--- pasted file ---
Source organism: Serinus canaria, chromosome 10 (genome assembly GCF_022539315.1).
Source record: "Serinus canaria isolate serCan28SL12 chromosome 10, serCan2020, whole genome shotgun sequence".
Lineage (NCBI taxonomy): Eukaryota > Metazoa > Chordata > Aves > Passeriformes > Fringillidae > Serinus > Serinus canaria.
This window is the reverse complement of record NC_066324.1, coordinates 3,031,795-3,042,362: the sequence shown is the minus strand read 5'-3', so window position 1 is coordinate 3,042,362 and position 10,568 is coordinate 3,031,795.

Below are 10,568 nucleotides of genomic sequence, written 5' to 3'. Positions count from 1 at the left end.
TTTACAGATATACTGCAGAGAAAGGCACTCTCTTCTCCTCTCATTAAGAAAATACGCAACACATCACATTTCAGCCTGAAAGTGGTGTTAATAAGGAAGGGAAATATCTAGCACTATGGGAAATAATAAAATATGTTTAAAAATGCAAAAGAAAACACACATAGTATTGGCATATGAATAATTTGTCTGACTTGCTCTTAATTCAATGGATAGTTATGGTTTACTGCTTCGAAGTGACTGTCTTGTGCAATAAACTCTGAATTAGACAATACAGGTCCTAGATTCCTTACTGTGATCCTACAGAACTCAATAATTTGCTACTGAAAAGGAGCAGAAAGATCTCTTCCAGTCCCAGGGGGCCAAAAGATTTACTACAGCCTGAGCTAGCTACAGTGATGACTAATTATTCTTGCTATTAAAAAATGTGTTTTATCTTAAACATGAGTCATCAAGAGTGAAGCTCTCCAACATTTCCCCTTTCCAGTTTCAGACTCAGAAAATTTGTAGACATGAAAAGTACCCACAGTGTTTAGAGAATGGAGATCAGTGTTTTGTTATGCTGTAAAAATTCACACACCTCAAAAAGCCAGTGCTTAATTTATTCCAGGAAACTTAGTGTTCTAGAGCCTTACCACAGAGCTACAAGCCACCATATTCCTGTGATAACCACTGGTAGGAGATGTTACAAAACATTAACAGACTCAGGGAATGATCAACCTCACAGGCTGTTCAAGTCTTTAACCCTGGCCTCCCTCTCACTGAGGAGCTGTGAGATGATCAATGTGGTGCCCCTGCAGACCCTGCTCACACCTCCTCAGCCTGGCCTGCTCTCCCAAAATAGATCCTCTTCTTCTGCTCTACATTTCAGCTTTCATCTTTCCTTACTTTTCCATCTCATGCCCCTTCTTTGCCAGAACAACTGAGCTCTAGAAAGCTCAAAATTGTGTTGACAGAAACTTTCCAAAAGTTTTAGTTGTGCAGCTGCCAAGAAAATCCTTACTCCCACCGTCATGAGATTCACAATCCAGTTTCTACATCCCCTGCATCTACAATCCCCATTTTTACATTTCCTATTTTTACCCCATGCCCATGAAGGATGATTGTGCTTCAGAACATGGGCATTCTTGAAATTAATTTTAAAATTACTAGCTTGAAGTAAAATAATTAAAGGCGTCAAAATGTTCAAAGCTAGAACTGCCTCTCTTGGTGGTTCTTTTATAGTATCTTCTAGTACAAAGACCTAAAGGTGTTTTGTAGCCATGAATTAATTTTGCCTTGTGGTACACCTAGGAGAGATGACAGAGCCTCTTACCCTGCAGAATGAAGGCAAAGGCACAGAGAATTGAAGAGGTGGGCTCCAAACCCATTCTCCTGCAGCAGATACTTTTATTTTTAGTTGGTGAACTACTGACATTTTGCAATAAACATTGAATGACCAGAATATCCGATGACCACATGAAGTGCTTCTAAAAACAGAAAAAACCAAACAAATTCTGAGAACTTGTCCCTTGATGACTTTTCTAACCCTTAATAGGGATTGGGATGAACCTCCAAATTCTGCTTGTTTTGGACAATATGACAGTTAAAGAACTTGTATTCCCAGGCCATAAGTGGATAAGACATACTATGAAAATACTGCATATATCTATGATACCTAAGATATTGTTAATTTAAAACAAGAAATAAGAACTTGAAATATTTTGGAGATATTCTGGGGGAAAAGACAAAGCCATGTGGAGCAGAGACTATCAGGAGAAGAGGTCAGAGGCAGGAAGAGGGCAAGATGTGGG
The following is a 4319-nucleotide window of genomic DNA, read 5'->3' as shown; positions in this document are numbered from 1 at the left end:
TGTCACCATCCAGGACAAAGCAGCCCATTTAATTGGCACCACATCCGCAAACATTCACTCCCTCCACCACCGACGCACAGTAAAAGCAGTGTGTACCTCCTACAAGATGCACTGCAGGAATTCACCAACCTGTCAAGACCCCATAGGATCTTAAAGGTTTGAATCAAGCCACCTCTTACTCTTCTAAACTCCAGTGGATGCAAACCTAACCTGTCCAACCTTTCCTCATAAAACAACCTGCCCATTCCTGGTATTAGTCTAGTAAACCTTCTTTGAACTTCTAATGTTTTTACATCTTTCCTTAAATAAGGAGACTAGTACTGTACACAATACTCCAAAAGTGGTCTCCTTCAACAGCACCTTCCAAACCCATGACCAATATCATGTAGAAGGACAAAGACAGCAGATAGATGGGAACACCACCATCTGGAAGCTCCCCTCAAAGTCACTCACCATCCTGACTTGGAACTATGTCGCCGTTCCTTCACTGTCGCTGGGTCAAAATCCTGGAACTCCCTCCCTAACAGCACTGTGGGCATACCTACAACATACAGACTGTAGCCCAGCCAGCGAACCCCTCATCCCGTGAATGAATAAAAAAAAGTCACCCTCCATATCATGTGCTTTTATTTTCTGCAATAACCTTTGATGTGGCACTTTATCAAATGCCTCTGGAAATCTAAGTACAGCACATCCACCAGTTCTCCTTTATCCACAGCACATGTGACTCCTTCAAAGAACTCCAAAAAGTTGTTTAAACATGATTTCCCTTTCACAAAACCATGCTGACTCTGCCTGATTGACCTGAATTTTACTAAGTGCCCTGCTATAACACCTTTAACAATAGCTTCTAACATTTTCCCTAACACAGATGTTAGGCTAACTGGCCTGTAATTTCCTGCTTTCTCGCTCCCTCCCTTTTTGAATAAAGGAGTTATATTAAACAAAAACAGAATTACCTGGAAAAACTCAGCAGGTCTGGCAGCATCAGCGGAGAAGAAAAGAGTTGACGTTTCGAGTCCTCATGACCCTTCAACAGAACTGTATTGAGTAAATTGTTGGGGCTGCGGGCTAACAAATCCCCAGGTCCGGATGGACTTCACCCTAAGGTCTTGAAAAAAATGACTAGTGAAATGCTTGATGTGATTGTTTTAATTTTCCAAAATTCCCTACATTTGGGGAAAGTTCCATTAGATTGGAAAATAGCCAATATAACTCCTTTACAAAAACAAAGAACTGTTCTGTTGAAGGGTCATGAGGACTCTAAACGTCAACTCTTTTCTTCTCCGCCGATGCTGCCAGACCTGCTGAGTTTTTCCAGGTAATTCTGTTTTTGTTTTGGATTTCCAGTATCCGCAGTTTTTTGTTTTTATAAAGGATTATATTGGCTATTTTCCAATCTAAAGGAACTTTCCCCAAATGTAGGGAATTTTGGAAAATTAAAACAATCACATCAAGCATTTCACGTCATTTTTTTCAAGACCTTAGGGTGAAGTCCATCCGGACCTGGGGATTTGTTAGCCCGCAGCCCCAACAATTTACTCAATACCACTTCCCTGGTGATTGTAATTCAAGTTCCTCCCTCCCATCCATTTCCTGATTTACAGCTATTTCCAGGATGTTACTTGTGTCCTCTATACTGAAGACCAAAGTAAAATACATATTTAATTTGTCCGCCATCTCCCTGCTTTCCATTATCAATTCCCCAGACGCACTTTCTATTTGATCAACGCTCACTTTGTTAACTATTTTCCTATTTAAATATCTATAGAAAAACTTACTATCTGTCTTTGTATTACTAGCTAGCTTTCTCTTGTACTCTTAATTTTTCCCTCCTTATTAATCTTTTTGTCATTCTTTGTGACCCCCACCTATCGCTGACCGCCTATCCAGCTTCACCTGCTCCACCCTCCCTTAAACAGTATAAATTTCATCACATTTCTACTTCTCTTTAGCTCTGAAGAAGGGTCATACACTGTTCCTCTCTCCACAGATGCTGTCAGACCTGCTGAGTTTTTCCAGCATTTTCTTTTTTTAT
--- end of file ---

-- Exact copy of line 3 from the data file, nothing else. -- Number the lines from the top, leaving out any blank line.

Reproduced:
Lineage (NCBI taxonomy): Eukaryota > Metazoa > Chordata > Aves > Passeriformes > Fringillidae > Serinus > Serinus canaria.